Lymph Node Radiation Reduced Death in Young Patients with Prostate Cancer

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Whole-pelvic radiation conferred a 67% lower risk of all-cause mortality among patients younger than 65 with unfavorable-risk prostate cancer.

Image of a doctor showing scan results to a patient.

Whole-pelvic radiation was found to be more beneficial among patients with prostate cancer who are younger than 65, research showed.

Treatment with whole-pelvic radiation therapy (WPRT) may reduce mortality among younger patients with unfavorable-risk prostate cancer, researchers have found.

Long-term findings of a phase 3 clinical trial, published in the Journal of Clinical Oncology, showed that WPRT, which includes treatment to patients’ pelvic lymph nodes, conferred a 67% lower risk of all-cause mortality among patients younger than 65 when compared to prostate-only radiation therapy (PORT). However, researchers reported that this was not the case among patients 65 and older.

“What we found was the radiation treatment of the of the lymph node that oversees the prostate gland that appears to allow the younger patients with prostate cancer to live longer,” said study co-author Dr. Mutlay Sayan, an assistant professor at Harvard Medical School and radiation oncologist at Brigham and Women’s Hospital and Dana-Farber Cancer Institute in Boston, in an interview with CURE.

More from Dr. Sayan: What is Prostate-Specific Antigen and Why Is It Important For Patients with Prostate Cancer?

Asked about the age-based difference in patient outcomes, Sayan stated that young patients tend to be healthier and live longer, whereas older patients’ health may be impacted by comorbidities (when a patient has two or more diseases at the same time).

Researchers drew on data from 350 men with localized, unfavorable-risk (at an intermediate risk to grow and spread) prostate cancer who, from 2005 to 2015, received androgen deprivation therapy and radiation therapy plus docetaxel chemotherapy or androgen deprivation therapy and radiation therapy, with the pelvic lymph nodes treated at the discretion of the patient’s treating physician, according to the study. There were 88 patients who received WPRT, and 262 patients underwent PORT.

“The fundamental reason for recommending elective pelvic radiation is that a subgroup of patients with clinically node negative disease might actually have microscopic disease within the pelvic lymph nodes,” Sayan said. “And because of that, the use of [whole] pelvic RT provides oncological benefit.”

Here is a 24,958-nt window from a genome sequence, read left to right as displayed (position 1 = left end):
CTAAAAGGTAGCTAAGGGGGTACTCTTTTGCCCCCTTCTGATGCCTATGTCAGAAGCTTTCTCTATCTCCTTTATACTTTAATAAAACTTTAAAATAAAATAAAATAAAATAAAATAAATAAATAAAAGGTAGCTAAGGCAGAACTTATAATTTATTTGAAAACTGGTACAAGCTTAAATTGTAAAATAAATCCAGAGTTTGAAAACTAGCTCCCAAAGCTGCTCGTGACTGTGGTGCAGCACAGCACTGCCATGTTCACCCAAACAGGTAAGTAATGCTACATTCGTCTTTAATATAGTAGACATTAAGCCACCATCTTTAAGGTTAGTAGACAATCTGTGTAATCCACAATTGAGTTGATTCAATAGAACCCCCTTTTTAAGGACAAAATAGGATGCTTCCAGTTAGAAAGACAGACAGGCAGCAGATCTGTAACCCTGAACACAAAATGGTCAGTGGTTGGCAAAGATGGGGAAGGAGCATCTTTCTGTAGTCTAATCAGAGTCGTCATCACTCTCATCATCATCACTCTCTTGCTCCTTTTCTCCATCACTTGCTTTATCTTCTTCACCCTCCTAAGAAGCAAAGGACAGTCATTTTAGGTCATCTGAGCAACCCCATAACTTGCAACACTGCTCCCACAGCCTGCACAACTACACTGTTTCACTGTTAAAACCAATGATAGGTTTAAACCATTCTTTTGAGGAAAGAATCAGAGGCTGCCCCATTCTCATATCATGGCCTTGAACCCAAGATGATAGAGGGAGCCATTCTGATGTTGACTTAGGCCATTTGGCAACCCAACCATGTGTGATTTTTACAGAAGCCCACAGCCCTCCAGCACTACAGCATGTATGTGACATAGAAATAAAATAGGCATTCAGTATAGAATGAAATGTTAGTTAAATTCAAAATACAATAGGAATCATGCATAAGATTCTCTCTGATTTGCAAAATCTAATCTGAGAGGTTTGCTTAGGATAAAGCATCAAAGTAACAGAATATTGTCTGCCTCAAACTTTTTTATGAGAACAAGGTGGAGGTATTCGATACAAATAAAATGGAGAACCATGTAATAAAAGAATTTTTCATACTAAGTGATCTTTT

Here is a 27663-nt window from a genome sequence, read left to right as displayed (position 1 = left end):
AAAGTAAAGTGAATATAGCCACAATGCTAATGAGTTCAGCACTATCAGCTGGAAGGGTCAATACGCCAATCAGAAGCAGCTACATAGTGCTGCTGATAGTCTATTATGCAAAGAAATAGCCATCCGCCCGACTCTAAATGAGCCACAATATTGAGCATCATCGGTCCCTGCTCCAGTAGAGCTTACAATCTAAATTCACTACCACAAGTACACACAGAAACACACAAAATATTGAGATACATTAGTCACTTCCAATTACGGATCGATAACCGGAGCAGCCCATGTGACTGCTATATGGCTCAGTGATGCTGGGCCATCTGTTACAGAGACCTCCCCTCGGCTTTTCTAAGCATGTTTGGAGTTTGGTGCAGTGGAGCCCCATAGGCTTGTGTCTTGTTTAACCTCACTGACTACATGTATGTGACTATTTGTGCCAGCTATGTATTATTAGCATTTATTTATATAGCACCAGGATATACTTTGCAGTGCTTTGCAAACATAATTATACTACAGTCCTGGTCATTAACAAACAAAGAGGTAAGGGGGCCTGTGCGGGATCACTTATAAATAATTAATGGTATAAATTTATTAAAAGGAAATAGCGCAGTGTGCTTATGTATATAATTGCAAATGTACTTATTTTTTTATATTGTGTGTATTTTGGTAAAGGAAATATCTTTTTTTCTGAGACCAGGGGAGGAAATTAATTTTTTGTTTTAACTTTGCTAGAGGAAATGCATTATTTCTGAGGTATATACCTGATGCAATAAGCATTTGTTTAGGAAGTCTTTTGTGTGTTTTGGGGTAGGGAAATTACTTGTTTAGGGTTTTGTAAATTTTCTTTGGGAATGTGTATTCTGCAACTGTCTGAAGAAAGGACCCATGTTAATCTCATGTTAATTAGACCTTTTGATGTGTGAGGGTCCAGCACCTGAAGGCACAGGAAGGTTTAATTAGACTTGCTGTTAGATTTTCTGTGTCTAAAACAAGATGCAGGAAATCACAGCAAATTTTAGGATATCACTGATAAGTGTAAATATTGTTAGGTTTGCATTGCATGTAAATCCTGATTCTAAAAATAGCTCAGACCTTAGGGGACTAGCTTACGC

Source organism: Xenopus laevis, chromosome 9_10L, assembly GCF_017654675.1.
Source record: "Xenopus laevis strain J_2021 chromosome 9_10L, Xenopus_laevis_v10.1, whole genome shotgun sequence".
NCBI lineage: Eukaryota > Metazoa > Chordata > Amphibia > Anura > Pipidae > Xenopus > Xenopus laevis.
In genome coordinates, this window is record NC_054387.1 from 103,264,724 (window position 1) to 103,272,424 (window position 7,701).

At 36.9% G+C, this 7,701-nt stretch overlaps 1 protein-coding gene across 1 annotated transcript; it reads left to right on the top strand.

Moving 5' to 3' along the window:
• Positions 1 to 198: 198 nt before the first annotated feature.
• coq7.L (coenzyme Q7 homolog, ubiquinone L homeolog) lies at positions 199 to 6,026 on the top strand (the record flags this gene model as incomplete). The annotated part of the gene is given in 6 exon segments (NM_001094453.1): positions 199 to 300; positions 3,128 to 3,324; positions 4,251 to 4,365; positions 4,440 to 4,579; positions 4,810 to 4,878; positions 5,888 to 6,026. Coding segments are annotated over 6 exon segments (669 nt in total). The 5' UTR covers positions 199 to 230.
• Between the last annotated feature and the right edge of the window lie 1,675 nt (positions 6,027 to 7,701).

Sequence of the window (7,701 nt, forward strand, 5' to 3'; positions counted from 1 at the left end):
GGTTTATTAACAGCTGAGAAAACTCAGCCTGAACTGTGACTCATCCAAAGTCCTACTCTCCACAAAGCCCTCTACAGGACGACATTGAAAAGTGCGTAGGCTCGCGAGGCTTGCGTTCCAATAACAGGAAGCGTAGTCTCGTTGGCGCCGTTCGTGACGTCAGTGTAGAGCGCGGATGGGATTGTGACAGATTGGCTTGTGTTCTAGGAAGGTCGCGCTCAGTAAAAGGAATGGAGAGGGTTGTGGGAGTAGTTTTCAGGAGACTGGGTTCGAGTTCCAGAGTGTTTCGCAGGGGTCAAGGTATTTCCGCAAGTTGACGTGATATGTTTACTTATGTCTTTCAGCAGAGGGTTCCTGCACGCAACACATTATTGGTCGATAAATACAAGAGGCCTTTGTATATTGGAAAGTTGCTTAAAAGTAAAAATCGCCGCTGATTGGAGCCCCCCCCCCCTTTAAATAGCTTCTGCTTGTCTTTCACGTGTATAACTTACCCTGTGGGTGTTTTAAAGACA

Learn more: SBRT and Hormone Therapy May Delay Advanced Prostate Cancer Progression

After a median follow-up of 10.2 years, 89 patients had died, with 42 of them having died of prostate cancer. Among patients younger than 65, four who received WPRT died and 27 who received PORT died. For patients ages 65 and older, those numbers were 17 and 41 patients, respectively.

The adjusted 10-year all-cause mortality rate among patients younger than 65 who were treated with WPRT was 8.42%, versus 30.1% among those who were treated with PORT. The estimated rates were 28.51% and 28.7%, respectively, among patients who were 65 and older, according to the study.

The study, Sayan said, “suggests that we should continue to adopt the elective [whole] pelvic radiation treatment in patients, because our study shows that a benefit exists with [whole] pelvic radiation treatment.”

“Specifically, this benefit was limited to men younger than 65 years, suggesting that competing risks might have prevented the increased regional control provided by WPRT to translate into mortality reduction in older men who are more likely to have comorbid illnesses,” researchers wrote. “The clinical significance of this finding is that, with a median follow-up exceeding 10 years, it appears that a reduction in mortality may be possible as a result of treatment of the pelvic lymph nodes using radiation therapy in otherwise healthy, young men with unfavorable risk [prostate cancer].”

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